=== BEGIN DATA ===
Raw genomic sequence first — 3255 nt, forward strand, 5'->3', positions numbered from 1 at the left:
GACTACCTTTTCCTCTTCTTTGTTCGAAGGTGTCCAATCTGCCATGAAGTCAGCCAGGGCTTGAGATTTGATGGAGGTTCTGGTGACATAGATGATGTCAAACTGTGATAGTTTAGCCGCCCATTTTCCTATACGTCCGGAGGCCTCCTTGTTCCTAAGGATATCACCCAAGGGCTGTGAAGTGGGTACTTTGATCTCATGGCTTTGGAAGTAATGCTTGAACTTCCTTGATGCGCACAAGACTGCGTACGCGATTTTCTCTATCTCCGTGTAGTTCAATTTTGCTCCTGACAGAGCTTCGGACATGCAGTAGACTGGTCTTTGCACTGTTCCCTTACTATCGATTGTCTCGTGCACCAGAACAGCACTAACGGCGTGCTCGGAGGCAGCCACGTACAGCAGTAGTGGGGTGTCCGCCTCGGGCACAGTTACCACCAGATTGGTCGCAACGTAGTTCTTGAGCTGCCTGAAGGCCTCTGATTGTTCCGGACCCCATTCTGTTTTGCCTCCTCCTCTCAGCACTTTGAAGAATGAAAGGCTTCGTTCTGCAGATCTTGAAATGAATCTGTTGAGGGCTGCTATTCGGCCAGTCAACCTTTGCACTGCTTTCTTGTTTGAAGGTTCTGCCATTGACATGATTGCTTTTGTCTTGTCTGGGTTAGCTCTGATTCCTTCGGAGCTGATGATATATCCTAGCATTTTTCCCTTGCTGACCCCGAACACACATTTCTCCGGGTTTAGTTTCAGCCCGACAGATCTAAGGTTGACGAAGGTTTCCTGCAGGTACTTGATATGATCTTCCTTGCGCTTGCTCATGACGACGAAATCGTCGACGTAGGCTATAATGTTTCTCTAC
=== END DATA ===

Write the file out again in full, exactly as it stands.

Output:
Raw genomic sequence first — 3255 nt, forward strand, 5'->3', positions numbered from 1 at the left:
GACTACCTTTTCCTCTTCTTTGTTCGAAGGTGTCCAATCTGCCATGAAGTCAGCCAGGGCTTGAGATTTGATGGAGGTTCTGGTGACATAGATGATGTCAAACTGTGATAGTTTAGCCGCCCATTTTCCTATACGTCCGGAGGCCTCCTTGTTCCTAAGGATATCACCCAAGGGCTGTGAAGTGGGTACTTTGATCTCATGGCTTTGGAAGTAATGCTTGAACTTCCTTGATGCGCACAAGACTGCGTACGCGATTTTCTCTATCTCCGTGTAGTTCAATTTTGCTCCTGACAGAGCTTCGGACATGCAGTAGACTGGTCTTTGCACTGTTCCCTTACTATCGATTGTCTCGTGCACCAGAACAGCACTAACGGCGTGCTCGGAGGCAGCCACGTACAGCAGTAGTGGGGTGTCCGCCTCGGGCACAGTTACCACCAGATTGGTCGCAACGTAGTTCTTGAGCTGCCTGAAGGCCTCTGATTGTTCCGGACCCCATTCTGTTTTGCCTCCTCCTCTCAGCACTTTGAAGAATGAAAGGCTTCGTTCTGCAGATCTTGAAATGAATCTGTTGAGGGCTGCTATTCGGCCAGTCAACCTTTGCACTGCTTTCTTGTTTGAAGGTTCTGCCATTGACATGATTGCTTTTGTCTTGTCTGGGTTAGCTCTGATTCCTTCGGAGCTGATGATATATCCTAGCATTTTTCCCTTGCTGACCCCGAACACACATTTCTCCGGGTTTAGTTTCAGCCCGACAGATCTAAGGTTGACGAAGGTTTCCTGCAGGTACTTGATATGATCTTCCTTGCGCTTGCTCATGACGACGAAATCGTCGACGTAGGCTATAATGTTTCTCTAC